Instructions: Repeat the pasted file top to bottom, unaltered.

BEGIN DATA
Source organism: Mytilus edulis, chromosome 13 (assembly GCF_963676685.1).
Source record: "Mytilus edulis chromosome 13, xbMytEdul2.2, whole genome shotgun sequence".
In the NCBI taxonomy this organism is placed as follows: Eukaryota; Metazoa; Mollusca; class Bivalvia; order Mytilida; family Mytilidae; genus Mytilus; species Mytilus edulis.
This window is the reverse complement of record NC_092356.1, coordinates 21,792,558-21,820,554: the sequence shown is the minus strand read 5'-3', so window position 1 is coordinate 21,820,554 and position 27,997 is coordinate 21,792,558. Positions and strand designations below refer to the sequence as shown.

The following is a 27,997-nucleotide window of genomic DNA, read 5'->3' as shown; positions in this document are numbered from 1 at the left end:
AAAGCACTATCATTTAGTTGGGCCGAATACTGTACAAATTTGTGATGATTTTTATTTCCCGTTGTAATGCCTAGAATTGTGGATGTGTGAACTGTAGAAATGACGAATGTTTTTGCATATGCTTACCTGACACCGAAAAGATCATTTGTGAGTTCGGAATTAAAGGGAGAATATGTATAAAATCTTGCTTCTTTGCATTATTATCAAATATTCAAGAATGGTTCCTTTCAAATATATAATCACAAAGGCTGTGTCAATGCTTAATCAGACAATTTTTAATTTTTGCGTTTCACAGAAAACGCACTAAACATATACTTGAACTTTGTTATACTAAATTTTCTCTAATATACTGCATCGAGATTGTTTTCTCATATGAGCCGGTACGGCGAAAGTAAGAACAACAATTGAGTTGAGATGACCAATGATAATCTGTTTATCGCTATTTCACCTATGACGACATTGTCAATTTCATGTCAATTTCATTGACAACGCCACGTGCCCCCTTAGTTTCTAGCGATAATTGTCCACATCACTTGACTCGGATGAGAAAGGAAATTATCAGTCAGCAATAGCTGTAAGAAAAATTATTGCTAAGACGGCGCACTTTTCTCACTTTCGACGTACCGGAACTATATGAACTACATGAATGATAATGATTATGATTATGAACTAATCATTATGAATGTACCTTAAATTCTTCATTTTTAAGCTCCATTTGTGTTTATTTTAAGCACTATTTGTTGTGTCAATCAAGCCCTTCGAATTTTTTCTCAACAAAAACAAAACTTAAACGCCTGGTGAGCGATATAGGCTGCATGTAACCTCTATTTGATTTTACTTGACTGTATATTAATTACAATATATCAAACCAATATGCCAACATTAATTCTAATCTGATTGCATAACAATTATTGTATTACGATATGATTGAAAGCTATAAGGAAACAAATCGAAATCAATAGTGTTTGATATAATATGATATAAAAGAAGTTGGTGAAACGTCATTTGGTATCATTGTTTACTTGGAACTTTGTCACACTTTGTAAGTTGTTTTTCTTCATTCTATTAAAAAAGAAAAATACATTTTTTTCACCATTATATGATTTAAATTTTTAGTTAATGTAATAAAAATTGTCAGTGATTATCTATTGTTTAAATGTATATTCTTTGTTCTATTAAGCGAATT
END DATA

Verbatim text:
Source organism: Mytilus edulis, chromosome 13 (assembly GCF_963676685.1).
Source record: "Mytilus edulis chromosome 13, xbMytEdul2.2, whole genome shotgun sequence".
In the NCBI taxonomy this organism is placed as follows: Eukaryota; Metazoa; Mollusca; class Bivalvia; order Mytilida; family Mytilidae; genus Mytilus; species Mytilus edulis.
This window is the reverse complement of record NC_092356.1, coordinates 21,792,558-21,820,554: the sequence shown is the minus strand read 5'-3', so window position 1 is coordinate 21,820,554 and position 27,997 is coordinate 21,792,558. Positions and strand designations below refer to the sequence as shown.

The following is a 27,997-nucleotide window of genomic DNA, read 5'->3' as shown; positions in this document are numbered from 1 at the left end:
AAAGCACTATCATTTAGTTGGGCCGAATACTGTACAAATTTGTGATGATTTTTATTTCCCGTTGTAATGCCTAGAATTGTGGATGTGTGAACTGTAGAAATGACGAATGTTTTTGCATATGCTTACCTGACACCGAAAAGATCATTTGTGAGTTCGGAATTAAAGGGAGAATATGTATAAAATCTTGCTTCTTTGCATTATTATCAAATATTCAAGAATGGTTCCTTTCAAATATATAATCACAAAGGCTGTGTCAATGCTTAATCAGACAATTTTTAATTTTTGCGTTTCACAGAAAACGCACTAAACATATACTTGAACTTTGTTATACTAAATTTTCTCTAATATACTGCATCGAGATTGTTTTCTCATATGAGCCGGTACGGCGAAAGTAAGAACAACAATTGAGTTGAGATGACCAATGATAATCTGTTTATCGCTATTTCACCTATGACGACATTGTCAATTTCATGTCAATTTCATTGACAACGCCACGTGCCCCCTTAGTTTCTAGCGATAATTGTCCACATCACTTGACTCGGATGAGAAAGGAAATTATCAGTCAGCAATAGCTGTAAGAAAAATTATTGCTAAGACGGCGCACTTTTCTCACTTTCGACGTACCGGAACTATATGAACTACATGAATGATAATGATTATGATTATGAACTAATCATTATGAATGTACCTTAAATTCTTCATTTTTAAGCTCCATTTGTGTTTATTTTAAGCACTATTTGTTGTGTCAATCAAGCCCTTCGAATTTTTTCTCAACAAAAACAAAACTTAAACGCCTGGTGAGCGATATAGGCTGCATGTAACCTCTATTTGATTTTACTTGACTGTATATTAATTACAATATATCAAACCAATATGCCAACATTAATTCTAATCTGATTGCATAACAATTATTGTATTACGATATGATTGAAAGCTATAAGGAAACAAATCGAAATCAATAGTGTTTGATATAATATGATATAAAAGAAGTTGGTGAAACGTCATTTGGTATCATTGTTTACTTGGAACTTTGTCACACTTTGTAAGTTGTTTTTCTTCATTCTATTAAAAAAGAAAAATACATTTTTTTCACCATTATATGATTTAAATTTTTAGTTAATGTAATAAAAATTGTCAGTGATTATCTATTGTTTAAATGTATATTCTTTGTTCTATTAAGCGAATT